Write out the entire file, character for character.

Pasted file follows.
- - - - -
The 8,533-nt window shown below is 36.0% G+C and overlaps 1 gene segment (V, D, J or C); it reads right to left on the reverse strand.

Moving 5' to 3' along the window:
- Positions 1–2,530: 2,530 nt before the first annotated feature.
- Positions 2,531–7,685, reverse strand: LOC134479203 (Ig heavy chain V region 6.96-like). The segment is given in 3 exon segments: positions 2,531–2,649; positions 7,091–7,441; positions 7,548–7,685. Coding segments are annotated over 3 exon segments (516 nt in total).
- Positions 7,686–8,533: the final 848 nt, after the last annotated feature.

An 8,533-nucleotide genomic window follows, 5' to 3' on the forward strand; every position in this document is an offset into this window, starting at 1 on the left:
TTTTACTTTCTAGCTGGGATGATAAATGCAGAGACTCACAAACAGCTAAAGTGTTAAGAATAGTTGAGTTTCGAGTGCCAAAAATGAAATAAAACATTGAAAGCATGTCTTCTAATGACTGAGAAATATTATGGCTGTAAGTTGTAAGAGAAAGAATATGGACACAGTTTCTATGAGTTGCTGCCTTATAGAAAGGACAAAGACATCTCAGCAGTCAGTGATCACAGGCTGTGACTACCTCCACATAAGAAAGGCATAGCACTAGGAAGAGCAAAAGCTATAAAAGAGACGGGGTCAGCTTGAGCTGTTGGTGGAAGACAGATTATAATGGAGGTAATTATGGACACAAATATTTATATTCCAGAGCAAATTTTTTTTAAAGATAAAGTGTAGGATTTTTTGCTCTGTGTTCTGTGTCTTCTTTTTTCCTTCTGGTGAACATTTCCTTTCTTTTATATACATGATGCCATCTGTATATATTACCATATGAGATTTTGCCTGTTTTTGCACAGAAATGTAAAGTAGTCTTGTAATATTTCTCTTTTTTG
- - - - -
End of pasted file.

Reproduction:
The 8,533-nt window shown below is 36.0% G+C and overlaps 1 gene segment (V, D, J or C); it reads right to left on the reverse strand.

Moving 5' to 3' along the window:
- Positions 1–2,530: 2,530 nt before the first annotated feature.
- Positions 2,531–7,685, reverse strand: LOC134479203 (Ig heavy chain V region 6.96-like). The segment is given in 3 exon segments: positions 2,531–2,649; positions 7,091–7,441; positions 7,548–7,685. Coding segments are annotated over 3 exon segments (516 nt in total).
- Positions 7,686–8,533: the final 848 nt, after the last annotated feature.

An 8,533-nucleotide genomic window follows, 5' to 3' on the forward strand; every position in this document is an offset into this window, starting at 1 on the left:
TTTTACTTTCTAGCTGGGATGATAAATGCAGAGACTCACAAACAGCTAAAGTGTTAAGAATAGTTGAGTTTCGAGTGCCAAAAATGAAATAAAACATTGAAAGCATGTCTTCTAATGACTGAGAAATATTATGGCTGTAAGTTGTAAGAGAAAGAATATGGACACAGTTTCTATGAGTTGCTGCCTTATAGAAAGGACAAAGACATCTCAGCAGTCAGTGATCACAGGCTGTGACTACCTCCACATAAGAAAGGCATAGCACTAGGAAGAGCAAAAGCTATAAAAGAGACGGGGTCAGCTTGAGCTGTTGGTGGAAGACAGATTATAATGGAGGTAATTATGGACACAAATATTTATATTCCAGAGCAAATTTTTTTTAAAGATAAAGTGTAGGATTTTTTGCTCTGTGTTCTGTGTCTTCTTTTTTCCTTCTGGTGAACATTTCCTTTCTTTTATATACATGATGCCATCTGTATATATTACCATATGAGATTTTGCCTGTTTTTGCACAGAAATGTAAAGTAGTCTTGTAATATTTCTCTTTTTTG